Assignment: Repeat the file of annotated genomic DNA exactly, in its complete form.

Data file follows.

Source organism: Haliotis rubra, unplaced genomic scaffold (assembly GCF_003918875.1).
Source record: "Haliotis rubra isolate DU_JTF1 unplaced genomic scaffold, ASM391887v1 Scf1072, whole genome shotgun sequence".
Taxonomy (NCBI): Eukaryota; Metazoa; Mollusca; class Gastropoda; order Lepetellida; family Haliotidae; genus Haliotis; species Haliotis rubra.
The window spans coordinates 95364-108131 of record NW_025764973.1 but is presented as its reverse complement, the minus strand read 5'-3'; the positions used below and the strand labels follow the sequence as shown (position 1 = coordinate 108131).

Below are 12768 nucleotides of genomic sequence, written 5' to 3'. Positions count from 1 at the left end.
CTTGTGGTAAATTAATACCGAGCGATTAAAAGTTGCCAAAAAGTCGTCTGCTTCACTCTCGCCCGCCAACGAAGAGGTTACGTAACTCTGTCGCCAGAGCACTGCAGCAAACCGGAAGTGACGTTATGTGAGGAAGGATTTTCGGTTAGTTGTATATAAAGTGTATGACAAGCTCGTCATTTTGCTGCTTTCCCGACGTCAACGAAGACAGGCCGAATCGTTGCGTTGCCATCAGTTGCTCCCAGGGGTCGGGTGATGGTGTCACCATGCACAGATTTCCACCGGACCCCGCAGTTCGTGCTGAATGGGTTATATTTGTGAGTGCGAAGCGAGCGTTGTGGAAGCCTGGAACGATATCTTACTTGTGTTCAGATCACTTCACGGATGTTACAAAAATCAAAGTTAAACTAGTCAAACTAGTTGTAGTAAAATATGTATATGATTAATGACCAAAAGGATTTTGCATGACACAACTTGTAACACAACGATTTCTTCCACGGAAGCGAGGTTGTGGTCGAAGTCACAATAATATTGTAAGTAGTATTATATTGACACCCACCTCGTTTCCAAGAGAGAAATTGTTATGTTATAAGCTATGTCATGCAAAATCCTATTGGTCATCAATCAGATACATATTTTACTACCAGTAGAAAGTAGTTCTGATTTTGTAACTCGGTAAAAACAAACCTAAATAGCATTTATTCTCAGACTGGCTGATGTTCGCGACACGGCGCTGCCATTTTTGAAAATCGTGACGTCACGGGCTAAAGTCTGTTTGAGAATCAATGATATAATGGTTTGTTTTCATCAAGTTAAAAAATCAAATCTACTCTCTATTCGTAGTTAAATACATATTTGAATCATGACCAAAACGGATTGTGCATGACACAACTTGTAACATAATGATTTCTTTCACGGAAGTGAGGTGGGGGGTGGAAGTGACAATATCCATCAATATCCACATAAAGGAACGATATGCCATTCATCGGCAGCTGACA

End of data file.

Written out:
Source organism: Haliotis rubra, unplaced genomic scaffold (assembly GCF_003918875.1).
Source record: "Haliotis rubra isolate DU_JTF1 unplaced genomic scaffold, ASM391887v1 Scf1072, whole genome shotgun sequence".
Taxonomy (NCBI): Eukaryota; Metazoa; Mollusca; class Gastropoda; order Lepetellida; family Haliotidae; genus Haliotis; species Haliotis rubra.
The window spans coordinates 95364-108131 of record NW_025764973.1 but is presented as its reverse complement, the minus strand read 5'-3'; the positions used below and the strand labels follow the sequence as shown (position 1 = coordinate 108131).

Below are 12768 nucleotides of genomic sequence, written 5' to 3'. Positions count from 1 at the left end.
CTTGTGGTAAATTAATACCGAGCGATTAAAAGTTGCCAAAAAGTCGTCTGCTTCACTCTCGCCCGCCAACGAAGAGGTTACGTAACTCTGTCGCCAGAGCACTGCAGCAAACCGGAAGTGACGTTATGTGAGGAAGGATTTTCGGTTAGTTGTATATAAAGTGTATGACAAGCTCGTCATTTTGCTGCTTTCCCGACGTCAACGAAGACAGGCCGAATCGTTGCGTTGCCATCAGTTGCTCCCAGGGGTCGGGTGATGGTGTCACCATGCACAGATTTCCACCGGACCCCGCAGTTCGTGCTGAATGGGTTATATTTGTGAGTGCGAAGCGAGCGTTGTGGAAGCCTGGAACGATATCTTACTTGTGTTCAGATCACTTCACGGATGTTACAAAAATCAAAGTTAAACTAGTCAAACTAGTTGTAGTAAAATATGTATATGATTAATGACCAAAAGGATTTTGCATGACACAACTTGTAACACAACGATTTCTTCCACGGAAGCGAGGTTGTGGTCGAAGTCACAATAATATTGTAAGTAGTATTATATTGACACCCACCTCGTTTCCAAGAGAGAAATTGTTATGTTATAAGCTATGTCATGCAAAATCCTATTGGTCATCAATCAGATACATATTTTACTACCAGTAGAAAGTAGTTCTGATTTTGTAACTCGGTAAAAACAAACCTAAATAGCATTTATTCTCAGACTGGCTGATGTTCGCGACACGGCGCTGCCATTTTTGAAAATCGTGACGTCACGGGCTAAAGTCTGTTTGAGAATCAATGATATAATGGTTTGTTTTCATCAAGTTAAAAAATCAAATCTACTCTCTATTCGTAGTTAAATACATATTTGAATCATGACCAAAACGGATTGTGCATGACACAACTTGTAACATAATGATTTCTTTCACGGAAGTGAGGTGGGGGGTGGAAGTGACAATATCCATCAATATCCACATAAAGGAACGATATGCCATTCATCGGCAGCTGACA